Chatter starts for more Galaxy S II and Galaxy S III variants
Early details and specifications turn up for a Galaxy S III Mini, Galaxy S II Plus, and a Galaxy Premier.
It clear that theand won't be the last we hear of Samsung in 2012.
Indeed, the first details of another three models have bubbled up to the surface, some of which could arrive in the near term. This week a Samsung-focused blog SamMobile told us that we should be on the lookout for a Galaxy S III Mini, Galaxy S II Plus, and the Galaxy Premier.
It's difficult to say for certain, but the Galaxy S III Mini likely will debut in the weeks following the release. Considering the rumored 4-inch Super AMOLED display, 5-megapixel camera, and low price, it could make for stiff competition to Apple's new offering. According to SamMobile, the Galaxy S III Mini will only run 250 euros ($314), whereas the iPhone 5 will be in the ballpark of 650 euros ($817).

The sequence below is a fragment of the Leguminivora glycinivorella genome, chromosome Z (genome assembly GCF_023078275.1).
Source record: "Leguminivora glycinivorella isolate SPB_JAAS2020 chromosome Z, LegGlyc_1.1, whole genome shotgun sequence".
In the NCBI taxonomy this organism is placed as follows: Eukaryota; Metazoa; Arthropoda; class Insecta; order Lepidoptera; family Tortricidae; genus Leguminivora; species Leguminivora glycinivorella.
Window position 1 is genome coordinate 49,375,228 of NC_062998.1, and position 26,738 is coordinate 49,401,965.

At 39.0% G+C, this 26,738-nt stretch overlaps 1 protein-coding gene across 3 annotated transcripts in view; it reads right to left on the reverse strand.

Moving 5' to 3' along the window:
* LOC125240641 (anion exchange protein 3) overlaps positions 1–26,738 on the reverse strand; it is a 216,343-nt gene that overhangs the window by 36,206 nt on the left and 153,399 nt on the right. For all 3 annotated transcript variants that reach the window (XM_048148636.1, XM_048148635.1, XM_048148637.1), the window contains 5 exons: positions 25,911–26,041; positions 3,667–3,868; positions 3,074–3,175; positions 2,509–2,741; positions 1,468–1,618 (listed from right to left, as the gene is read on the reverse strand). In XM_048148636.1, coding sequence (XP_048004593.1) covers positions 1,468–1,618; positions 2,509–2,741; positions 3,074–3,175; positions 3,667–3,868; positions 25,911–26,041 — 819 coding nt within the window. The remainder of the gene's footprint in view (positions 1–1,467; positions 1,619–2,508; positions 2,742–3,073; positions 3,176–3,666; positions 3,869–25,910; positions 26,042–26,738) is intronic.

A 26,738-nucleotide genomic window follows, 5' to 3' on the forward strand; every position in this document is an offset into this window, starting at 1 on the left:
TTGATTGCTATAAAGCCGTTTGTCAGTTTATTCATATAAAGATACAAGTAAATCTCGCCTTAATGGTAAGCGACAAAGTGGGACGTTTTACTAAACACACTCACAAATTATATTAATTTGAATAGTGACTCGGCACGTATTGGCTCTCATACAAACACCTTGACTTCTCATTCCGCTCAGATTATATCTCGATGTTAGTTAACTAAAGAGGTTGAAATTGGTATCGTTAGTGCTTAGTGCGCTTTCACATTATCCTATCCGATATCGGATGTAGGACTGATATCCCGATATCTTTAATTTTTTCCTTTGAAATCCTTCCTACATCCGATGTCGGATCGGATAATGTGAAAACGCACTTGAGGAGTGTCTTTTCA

Lest you thought the appears to be heading back with another bucket. A Galaxy S II Plus is said to feature a 4.3-inch Super AMOLED Plus display, 8-megapixel camera, and come with 16GB and 32GB storage options.well had dried up, Samsung
Available in blue or gray colors, the smartphone will run Android 4.0 Ice Cream Sandwich and offer a microSD expansion slot. Sounds like a Galaxy S II, right? What if you learned that it had a single-core 1GHz processor instead of the dual-core and quad-core stuff of today? If you ask me, Galaxy S II Plus might be bit of a misnomer.
As far as the Galaxy Premier is concerned, it should be an Android 4.1 handset that comes with a larger 4.65-inch HD Super AMOLED display. When it comes to the rest of the specs for the smartphone, SamMobile advises that it will closely resemble the Galaxy S II Plus.
All said and done, this stuff just sounds like muddied waters to me. I'm not sure why a company would want to invest in research and development for new models that aren't all that much different from the current crop. Of course, it's possible that these end up scattered around the globe in markets and don't ultimately confuse consumers.